Sugar taxes, the controversial charge added to sugary products like soda, are great for public health, including the healthcare industry, according to the American Heart Association. The organization used computer models to evaluate the potential benefits of different types of sugar taxes, including ones based on things like sugar content and overall volume, and found that some options are better than others.
Why tax sugar?
The practice of adding an extra ‘sugar tax’ to certain products has drawn a considerable amount of criticism from those who think the practice is oppressive or greedy. However, past studies have found that sugar taxes — which are often very low — are an effective way to reduce how much refined sugar people consume.
This is important for both personal and public health — excessive refined sugar consumption from things like ice cream, soda, fruit juices, and candy has been linked with a number of health problems, including greater odds of developing certain cancers, diabetes risk, vascular problems, vision troubles, heart disease, and more.
Otherwise preventable conditions caused by eating large amounts of refined sugar increase public healthcare costs, raising taxes and insurance rates, depending on where you live. For these reasons, sugar taxes have been embraced by a number of regions, but the best variety to use is still up for debate.
The best option
Using its computer models, the American Heart Association evaluated three different types of sugar taxes, specifically the kind applied to beverages like soda and juice: volume, which is based on the number of ounces regardless of sugar content; tiered, which adjusts the tax rate based on how much sugar is used; and fixed, which is a flat tax rate per teaspoon of sugar regardless of the size of the product itself.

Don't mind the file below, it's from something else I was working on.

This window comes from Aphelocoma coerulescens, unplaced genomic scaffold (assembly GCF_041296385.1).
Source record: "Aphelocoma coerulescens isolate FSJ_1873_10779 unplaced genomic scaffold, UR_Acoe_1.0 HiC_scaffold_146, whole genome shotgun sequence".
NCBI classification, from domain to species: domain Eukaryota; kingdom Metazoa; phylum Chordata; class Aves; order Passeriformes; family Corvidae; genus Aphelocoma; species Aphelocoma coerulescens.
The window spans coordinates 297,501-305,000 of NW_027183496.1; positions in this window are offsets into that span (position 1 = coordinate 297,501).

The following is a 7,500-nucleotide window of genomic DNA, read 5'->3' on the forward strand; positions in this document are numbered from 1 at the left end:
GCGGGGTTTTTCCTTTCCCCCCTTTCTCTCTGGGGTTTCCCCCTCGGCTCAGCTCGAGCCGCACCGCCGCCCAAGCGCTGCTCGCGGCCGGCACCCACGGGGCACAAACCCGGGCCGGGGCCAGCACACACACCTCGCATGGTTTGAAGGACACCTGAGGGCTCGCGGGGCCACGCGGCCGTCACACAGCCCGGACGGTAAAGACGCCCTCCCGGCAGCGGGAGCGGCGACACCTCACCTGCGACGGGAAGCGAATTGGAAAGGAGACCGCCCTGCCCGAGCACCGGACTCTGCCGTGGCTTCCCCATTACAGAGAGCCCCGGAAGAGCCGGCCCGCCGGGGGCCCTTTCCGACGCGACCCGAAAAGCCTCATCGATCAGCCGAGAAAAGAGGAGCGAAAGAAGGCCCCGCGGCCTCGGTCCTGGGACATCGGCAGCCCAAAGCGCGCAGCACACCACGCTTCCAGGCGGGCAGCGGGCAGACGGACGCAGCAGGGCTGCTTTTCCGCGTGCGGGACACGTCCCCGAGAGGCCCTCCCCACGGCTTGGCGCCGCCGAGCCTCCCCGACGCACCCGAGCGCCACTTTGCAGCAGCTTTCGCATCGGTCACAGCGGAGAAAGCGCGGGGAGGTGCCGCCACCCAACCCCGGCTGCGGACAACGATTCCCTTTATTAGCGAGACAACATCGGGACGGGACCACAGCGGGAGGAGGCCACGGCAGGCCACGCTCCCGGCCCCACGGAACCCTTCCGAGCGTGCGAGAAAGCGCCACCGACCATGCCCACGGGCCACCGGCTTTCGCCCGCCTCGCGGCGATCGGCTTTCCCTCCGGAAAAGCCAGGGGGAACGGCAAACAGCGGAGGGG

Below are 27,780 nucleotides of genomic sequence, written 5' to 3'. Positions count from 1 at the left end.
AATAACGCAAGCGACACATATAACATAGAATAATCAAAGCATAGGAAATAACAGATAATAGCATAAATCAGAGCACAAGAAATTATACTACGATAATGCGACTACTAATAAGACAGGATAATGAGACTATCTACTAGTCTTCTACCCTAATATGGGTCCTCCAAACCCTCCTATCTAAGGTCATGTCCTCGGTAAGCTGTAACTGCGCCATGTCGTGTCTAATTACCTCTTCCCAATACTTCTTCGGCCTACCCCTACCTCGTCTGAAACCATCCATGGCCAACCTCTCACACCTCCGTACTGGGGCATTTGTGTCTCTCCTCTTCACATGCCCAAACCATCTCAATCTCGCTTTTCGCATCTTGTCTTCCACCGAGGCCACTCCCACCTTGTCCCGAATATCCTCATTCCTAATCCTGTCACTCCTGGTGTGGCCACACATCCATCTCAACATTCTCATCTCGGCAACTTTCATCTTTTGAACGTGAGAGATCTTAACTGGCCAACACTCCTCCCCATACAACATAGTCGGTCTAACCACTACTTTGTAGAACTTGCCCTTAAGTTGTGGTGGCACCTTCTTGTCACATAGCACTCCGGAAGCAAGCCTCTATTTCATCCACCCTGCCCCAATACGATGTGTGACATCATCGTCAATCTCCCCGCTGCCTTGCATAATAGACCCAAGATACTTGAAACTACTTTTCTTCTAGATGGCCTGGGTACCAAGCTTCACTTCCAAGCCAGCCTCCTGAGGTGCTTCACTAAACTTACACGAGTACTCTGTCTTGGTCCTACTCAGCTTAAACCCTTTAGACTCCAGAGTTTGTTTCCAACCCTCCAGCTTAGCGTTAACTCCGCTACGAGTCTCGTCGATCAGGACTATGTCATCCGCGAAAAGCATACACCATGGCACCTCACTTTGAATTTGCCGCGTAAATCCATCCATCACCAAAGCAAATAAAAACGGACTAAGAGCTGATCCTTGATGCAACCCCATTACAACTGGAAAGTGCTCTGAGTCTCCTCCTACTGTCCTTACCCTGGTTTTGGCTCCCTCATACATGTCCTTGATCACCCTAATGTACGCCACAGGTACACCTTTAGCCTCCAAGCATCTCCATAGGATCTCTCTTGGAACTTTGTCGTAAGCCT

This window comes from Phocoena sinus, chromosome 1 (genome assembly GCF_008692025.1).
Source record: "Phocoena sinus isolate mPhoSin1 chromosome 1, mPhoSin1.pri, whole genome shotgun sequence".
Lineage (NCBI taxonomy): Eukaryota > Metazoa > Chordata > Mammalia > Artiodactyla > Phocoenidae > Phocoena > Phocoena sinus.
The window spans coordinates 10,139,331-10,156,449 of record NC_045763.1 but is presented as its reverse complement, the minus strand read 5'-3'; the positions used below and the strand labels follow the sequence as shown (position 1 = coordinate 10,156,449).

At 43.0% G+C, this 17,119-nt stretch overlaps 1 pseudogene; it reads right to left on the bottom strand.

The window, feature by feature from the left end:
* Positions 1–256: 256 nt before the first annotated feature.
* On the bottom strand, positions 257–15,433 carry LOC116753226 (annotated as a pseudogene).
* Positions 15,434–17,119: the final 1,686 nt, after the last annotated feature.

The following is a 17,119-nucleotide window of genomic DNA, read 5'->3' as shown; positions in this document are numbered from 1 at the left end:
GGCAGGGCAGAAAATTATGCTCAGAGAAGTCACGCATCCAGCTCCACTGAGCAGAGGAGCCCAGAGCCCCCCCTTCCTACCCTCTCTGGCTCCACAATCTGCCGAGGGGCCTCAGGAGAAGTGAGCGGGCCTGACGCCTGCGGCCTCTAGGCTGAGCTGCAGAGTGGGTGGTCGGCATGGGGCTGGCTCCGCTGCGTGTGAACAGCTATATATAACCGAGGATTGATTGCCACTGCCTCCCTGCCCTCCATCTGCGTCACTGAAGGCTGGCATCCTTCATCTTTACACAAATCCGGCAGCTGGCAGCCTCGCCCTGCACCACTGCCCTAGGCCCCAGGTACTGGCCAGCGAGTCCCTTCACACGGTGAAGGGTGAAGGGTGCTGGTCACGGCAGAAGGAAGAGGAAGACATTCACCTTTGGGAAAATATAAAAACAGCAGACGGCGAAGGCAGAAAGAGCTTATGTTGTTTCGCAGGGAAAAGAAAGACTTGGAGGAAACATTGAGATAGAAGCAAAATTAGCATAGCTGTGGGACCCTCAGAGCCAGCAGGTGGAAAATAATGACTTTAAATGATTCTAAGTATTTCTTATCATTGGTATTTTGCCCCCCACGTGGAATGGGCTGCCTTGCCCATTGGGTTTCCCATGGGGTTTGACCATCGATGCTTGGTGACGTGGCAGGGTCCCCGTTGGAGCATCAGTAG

States in the US that have implemented a sugar tax have only used the first of the options, applying something like a $0.01 tax per ounce of the beverage regardless of how much sugar it contains. Though the AHA says that all three options improve public health and decrease healthcare costs, two are more effective: tiered taxes based on overall sugar levels and sugar content taxes based on the amount of sugar in the product, not a flat-rate tax per ounce.
Study co-lead author Yujin Lee, Ph.D., said:
Overwhelming evidence confirms that food prices have a big impact on purchasing decisions. Taxing sugary drinks influences consumer choices, reducing consumption. U.S. cities have introduced volume taxes on sugary drinks. But our findings suggest that a tiered fixed sugar content tax would be best, reducing consumer intakes while also encouraging manufacturer reformulations to reduce the sugar content of their products.